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When building approvals rise, does rental supply follow?

By Staff Reporter
07 May 2024 | 10 minute read
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The Real Estate Institute of Victoria (REIV) has dug into the data to paint a picture of how building approvals affect the availability of rentals.

Examining a five-year period of the Australian Bureau of Statistics data that covers building approvals across Victoria and the correlations they have with the number of rental bonds being held, the REIV found a clear supply link in certain areas meaning that while new builds do bring supply to the tenant market, the correlation is far from simple.

“Figures show that half of the 24 municipalities that saw an increase on their building approvals over the five years between January 2019 and January 2024 also experienced an increase on their rental bonds held,” the institute reported.

“This suggests an increased uptake of renters within these municipalities. Of those 12, a relatively even statewide split occurred with seven in metropolitan Melbourne and the remaining five in regional Victoria.”

In the municipality of Melbourne for example – which includes the city’s central business district and inner-city suburbs like Carlton and Kensington – a five-year jump in annual building approvals correlated to a 28.9 per cent increase in rental bonds within Melbourne in the same period, suggesting that a significant increase of properties became available on the rental market during that time.

Looking beyond Melbourne’s centre, popular metropolitan hubs that experienced a high level of approvals were also revealed to be areas where rentals were on the rise.

The metropolitan municipalities of Casey, Melton, Wyndham and Whittlesea, along with the regional city of Geelong, had some of the the highest level of approvals and also showed substantial rental bond growth, ranging from 7.2 per cent in Geelong to 55.1 per cent in Melton.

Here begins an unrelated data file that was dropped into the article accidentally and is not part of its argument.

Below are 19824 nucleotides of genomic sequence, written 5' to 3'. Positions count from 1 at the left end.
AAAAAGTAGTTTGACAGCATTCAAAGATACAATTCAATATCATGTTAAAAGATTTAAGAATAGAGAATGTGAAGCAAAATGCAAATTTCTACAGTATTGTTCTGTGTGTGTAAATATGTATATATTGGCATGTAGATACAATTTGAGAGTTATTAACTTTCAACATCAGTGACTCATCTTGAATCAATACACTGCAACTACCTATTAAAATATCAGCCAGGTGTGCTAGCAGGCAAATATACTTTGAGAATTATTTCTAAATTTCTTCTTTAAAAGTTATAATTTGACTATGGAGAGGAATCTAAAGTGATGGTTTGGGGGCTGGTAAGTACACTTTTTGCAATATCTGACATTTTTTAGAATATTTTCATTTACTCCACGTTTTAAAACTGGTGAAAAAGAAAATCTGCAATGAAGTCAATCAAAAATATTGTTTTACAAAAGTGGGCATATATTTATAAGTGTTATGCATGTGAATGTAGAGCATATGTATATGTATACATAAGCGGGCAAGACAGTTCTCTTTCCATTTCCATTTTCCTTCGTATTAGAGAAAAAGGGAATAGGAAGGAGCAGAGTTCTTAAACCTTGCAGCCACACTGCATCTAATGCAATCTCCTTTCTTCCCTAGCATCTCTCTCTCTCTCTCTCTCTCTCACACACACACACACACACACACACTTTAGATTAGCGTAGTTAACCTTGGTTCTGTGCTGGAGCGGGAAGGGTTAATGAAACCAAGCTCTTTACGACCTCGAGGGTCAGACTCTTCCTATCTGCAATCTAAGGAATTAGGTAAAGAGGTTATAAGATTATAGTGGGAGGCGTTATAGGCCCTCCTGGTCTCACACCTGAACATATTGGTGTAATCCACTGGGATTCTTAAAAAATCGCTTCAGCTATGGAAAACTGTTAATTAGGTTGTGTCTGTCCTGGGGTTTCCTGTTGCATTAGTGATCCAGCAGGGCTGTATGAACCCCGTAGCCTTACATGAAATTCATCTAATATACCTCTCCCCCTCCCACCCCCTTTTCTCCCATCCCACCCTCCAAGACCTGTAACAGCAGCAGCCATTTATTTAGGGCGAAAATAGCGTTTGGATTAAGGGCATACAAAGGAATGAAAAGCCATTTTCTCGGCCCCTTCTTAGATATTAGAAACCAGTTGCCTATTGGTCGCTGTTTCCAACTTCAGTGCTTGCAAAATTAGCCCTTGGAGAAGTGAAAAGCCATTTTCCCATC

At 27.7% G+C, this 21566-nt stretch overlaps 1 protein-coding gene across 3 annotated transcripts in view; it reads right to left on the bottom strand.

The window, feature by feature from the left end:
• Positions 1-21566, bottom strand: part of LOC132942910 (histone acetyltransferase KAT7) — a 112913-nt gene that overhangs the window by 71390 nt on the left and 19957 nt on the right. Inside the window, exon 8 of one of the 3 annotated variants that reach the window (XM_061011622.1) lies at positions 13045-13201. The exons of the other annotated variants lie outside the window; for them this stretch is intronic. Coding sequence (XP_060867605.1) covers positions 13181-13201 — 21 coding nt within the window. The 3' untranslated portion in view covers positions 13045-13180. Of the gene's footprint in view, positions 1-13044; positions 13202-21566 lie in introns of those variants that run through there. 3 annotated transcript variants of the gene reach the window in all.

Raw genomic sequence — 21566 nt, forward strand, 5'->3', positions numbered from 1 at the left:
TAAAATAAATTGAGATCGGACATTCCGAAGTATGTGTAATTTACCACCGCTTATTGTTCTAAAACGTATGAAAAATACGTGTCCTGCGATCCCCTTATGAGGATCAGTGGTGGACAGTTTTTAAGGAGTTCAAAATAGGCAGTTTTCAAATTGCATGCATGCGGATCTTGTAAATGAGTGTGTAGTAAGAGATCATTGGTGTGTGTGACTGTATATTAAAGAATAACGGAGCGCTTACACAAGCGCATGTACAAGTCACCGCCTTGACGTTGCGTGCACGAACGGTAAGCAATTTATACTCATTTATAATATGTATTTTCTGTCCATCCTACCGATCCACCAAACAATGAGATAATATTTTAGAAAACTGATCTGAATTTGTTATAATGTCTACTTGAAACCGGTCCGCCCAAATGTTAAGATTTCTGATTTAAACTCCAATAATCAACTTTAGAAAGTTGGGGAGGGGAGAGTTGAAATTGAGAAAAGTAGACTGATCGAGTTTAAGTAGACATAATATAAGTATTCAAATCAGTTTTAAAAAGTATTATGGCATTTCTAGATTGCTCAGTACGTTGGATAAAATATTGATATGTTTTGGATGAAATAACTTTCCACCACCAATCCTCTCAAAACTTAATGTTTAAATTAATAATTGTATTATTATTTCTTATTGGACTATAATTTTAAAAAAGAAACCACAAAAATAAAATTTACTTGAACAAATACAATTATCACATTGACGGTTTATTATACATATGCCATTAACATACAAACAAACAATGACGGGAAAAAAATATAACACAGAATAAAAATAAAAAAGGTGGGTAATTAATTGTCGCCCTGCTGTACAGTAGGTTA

But while a clear correlation can be found in some areas, REIV noted that with other factors at play, approvals do not always lead to rentals, or if they do, the increase is not necessarily certain.

For example, out of the 10 municipalities with the highest percentage increase in their building approvals, there was a sizeable variation between the increases and decreases of rental bonds that were registered within their boundaries. Four municipalities showed increases in rental bonds while six demonstrated a decline. Where rental bonds were up, there was no clear tie between them, with two situated in inner Melbourne, one in outer Melbourne, and the last in regional Victoria.

“This shows that while there is not always a demographic correlation between the prevalence of building approvals being granted and the subsequent rental bonds on hand, the market retains buoyancy and variety with room for buyers, sellers, owner-occupiers, and renters,” REIV noted.

In other words, while some building approvals might generate housing stock for renters, others seem to serve the owner-occupier market almost exclusively.

However, there was one clear link among the areas where approvals increased but rental bonds declined. In the municipalities of Buloke, Ararat, Towong, Yarriambiack, Moira and Port Philip, four out of five are located in the sparsely populated north and north-west regional areas of the state. These are proving to be robust growth areas for Victoria, even if it’s clear that building skews towards owner-occupiers for the short term. In the longer term, all buildings are likely to have positive rental impacts, as owner-occupiers’ plans change and homes built as a residence now can easily come onto the rental market as lifestyle, job location and family needs change.

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